*Moved this from the New to Julia to a more fitting section*

I’m trying to translate a divide and conquer algorithm for a modified subset sum problem from Python. A simplified version might look like this: You are given an array of structs with a mass attribute, and a float *target*. Your task is to return **all** of the subsets of the input array whose mass adds up to the *target*, save for some small allowed error.

The model solution is to recursively traverse the entire array, branching off on each element, either including it in the solution and lowering the target by its mass, or skipping it. If you want to find every solution, the naive algorithm just assembles the solutions from both branches:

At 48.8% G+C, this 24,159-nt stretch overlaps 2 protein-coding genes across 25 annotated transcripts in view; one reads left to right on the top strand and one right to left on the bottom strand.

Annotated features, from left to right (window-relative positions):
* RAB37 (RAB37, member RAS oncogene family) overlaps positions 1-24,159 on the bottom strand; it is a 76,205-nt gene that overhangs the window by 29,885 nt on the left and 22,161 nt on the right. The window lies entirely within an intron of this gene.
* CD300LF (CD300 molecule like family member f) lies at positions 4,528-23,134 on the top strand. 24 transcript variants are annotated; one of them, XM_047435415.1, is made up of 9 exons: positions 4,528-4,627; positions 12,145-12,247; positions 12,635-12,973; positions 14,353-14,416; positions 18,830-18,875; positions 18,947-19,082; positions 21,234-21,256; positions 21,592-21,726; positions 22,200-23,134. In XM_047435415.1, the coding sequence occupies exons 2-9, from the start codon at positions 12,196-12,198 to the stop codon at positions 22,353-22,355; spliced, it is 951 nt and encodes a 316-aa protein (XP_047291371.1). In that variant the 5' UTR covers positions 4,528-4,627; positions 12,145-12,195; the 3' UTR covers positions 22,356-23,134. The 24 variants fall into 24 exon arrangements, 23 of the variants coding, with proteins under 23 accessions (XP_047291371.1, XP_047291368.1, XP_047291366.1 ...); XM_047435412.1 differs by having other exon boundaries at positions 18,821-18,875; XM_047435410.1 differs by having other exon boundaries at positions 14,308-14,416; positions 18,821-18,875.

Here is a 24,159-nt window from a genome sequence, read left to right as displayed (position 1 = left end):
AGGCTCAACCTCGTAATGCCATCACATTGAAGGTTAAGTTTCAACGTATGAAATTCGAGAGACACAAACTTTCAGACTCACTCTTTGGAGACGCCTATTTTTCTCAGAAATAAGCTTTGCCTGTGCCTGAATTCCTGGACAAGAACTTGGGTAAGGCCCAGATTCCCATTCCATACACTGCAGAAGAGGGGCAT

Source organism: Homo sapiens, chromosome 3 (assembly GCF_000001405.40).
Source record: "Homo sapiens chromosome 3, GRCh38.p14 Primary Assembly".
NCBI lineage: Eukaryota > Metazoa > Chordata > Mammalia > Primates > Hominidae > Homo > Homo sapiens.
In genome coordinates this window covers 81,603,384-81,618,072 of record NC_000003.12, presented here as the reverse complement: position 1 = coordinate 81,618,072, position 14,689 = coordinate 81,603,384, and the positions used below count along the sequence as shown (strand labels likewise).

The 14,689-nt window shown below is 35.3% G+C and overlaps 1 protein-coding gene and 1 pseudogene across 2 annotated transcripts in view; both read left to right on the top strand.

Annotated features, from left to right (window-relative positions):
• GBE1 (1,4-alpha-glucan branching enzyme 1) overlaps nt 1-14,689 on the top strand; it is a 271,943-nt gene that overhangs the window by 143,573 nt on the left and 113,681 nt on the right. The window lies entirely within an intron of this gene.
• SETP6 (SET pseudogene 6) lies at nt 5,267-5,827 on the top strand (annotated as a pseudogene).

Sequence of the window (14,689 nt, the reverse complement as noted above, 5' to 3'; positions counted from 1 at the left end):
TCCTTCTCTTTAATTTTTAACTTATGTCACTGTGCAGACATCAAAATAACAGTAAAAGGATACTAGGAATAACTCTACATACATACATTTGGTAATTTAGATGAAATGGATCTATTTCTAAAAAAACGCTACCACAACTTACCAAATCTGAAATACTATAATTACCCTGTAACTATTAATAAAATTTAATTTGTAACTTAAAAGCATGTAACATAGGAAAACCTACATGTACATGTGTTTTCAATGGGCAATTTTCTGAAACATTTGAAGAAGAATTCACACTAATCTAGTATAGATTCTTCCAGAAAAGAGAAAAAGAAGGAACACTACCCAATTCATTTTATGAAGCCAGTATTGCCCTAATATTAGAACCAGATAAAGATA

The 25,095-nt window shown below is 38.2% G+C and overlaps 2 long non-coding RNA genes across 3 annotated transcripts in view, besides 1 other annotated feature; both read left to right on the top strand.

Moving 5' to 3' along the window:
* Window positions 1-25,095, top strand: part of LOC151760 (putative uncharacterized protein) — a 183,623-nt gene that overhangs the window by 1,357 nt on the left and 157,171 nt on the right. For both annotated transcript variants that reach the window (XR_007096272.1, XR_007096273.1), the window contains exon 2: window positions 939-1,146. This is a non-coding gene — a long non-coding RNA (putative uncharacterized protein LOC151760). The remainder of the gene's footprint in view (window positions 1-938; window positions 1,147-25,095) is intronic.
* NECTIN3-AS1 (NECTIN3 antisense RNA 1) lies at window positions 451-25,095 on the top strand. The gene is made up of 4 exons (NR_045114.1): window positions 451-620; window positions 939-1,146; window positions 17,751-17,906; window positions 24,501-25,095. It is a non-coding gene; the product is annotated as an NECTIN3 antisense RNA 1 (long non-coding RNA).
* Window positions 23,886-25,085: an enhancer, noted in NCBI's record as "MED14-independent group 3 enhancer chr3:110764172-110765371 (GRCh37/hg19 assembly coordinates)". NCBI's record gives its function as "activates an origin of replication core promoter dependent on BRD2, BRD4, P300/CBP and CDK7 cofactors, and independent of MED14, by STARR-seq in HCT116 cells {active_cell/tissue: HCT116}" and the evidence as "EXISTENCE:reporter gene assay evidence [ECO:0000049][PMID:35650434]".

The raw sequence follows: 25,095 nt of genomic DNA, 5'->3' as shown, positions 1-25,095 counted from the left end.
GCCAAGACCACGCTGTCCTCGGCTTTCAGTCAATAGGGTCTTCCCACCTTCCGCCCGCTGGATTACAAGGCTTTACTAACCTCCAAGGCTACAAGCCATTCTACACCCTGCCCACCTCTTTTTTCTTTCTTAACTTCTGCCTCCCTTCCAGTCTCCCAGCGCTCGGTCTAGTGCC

```
function subset_sum(objects, target, chosen)
if very_close_to_zero(target)
return [chosen]
elseif target < 0 || length(objects) == 0
return []
else
first, rest = objects[1], objects[2:end]
return [
subset_sum(rest target, chosen) ;
subset_sum(rest, target - first.mass, push(chosen, first))
]
end
end
```

But I assume this will be very allocation heavy. Is there a better Julian-esque solution? In Python I ended up doing basically this, only passing down the accumulator as a tuple because of the immutability, and appending `chosen`

to a global result array instead of returning it.

Note that although dynamic programming would help in this model problem, my specific task doesn’t mesh well with it because I have to keep track of a lot of additional stuff, like limited number of skipped objects, each object actually having several possible masses (and I can choose whichever one I need), etc. If you’re interested, I’d be glad to be proven wrong in this regard, but it might be better suited for another discussion.